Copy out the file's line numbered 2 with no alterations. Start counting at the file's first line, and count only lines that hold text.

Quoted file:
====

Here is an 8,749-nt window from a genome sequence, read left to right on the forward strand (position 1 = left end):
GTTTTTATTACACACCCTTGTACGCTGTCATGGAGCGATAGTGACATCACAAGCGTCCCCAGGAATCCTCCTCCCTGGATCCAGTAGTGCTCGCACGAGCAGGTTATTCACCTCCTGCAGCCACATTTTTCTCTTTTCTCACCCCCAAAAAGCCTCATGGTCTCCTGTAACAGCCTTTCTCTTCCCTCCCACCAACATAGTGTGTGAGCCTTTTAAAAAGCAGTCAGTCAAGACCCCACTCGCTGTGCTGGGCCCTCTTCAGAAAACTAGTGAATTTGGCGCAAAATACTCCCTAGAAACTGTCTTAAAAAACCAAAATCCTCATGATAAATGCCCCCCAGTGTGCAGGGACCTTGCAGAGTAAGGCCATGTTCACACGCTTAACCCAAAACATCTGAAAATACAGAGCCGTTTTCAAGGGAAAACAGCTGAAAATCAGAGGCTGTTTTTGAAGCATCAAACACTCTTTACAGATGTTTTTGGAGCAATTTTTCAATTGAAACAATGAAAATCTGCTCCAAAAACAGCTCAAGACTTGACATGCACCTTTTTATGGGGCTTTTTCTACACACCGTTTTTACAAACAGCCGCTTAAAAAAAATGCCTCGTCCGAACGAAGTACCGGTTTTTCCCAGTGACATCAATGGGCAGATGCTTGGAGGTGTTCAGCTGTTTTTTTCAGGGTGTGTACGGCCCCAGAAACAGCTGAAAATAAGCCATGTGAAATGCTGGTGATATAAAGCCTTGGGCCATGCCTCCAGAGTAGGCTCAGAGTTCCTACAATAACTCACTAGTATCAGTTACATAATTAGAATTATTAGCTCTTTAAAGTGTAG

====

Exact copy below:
GTTTTTATTACACACCCTTGTACGCTGTCATGGAGCGATAGTGACATCACAAGCGTCCCCAGGAATCCTCCTCCCTGGATCCAGTAGTGCTCGCACGAGCAGGTTATTCACCTCCTGCAGCCACATTTTTCTCTTTTCTCACCCCCAAAAAGCCTCATGGTCTCCTGTAACAGCCTTTCTCTTCCCTCCCACCAACATAGTGTGTGAGCCTTTTAAAAAGCAGTCAGTCAAGACCCCACTCGCTGTGCTGGGCCCTCTTCAGAAAACTAGTGAATTTGGCGCAAAATACTCCCTAGAAACTGTCTTAAAAAACCAAAATCCTCATGATAAATGCCCCCCAGTGTGCAGGGACCTTGCAGAGTAAGGCCATGTTCACACGCTTAACCCAAAACATCTGAAAATACAGAGCCGTTTTCAAGGGAAAACAGCTGAAAATCAGAGGCTGTTTTTGAAGCATCAAACACTCTTTACAGATGTTTTTGGAGCAATTTTTCAATTGAAACAATGAAAATCTGCTCCAAAAACAGCTCAAGACTTGACATGCACCTTTTTATGGGGCTTTTTCTACACACCGTTTTTACAAACAGCCGCTTAAAAAAAATGCCTCGTCCGAACGAAGTACCGGTTTTTCCCAGTGACATCAATGGGCAGATGCTTGGAGGTGTTCAGCTGTTTTTTTCAGGGTGTGTACGGCCCCAGAAACAGCTGAAAATAAGCCATGTGAAATGCTGGTGATATAAAGCCTTGGGCCATGCCTCCAGAGTAGGCTCAGAGTTCCTACAATAACTCACTAGTATCAGTTACATAATTAGAATTATTAGCTCTTTAAAGTGTAG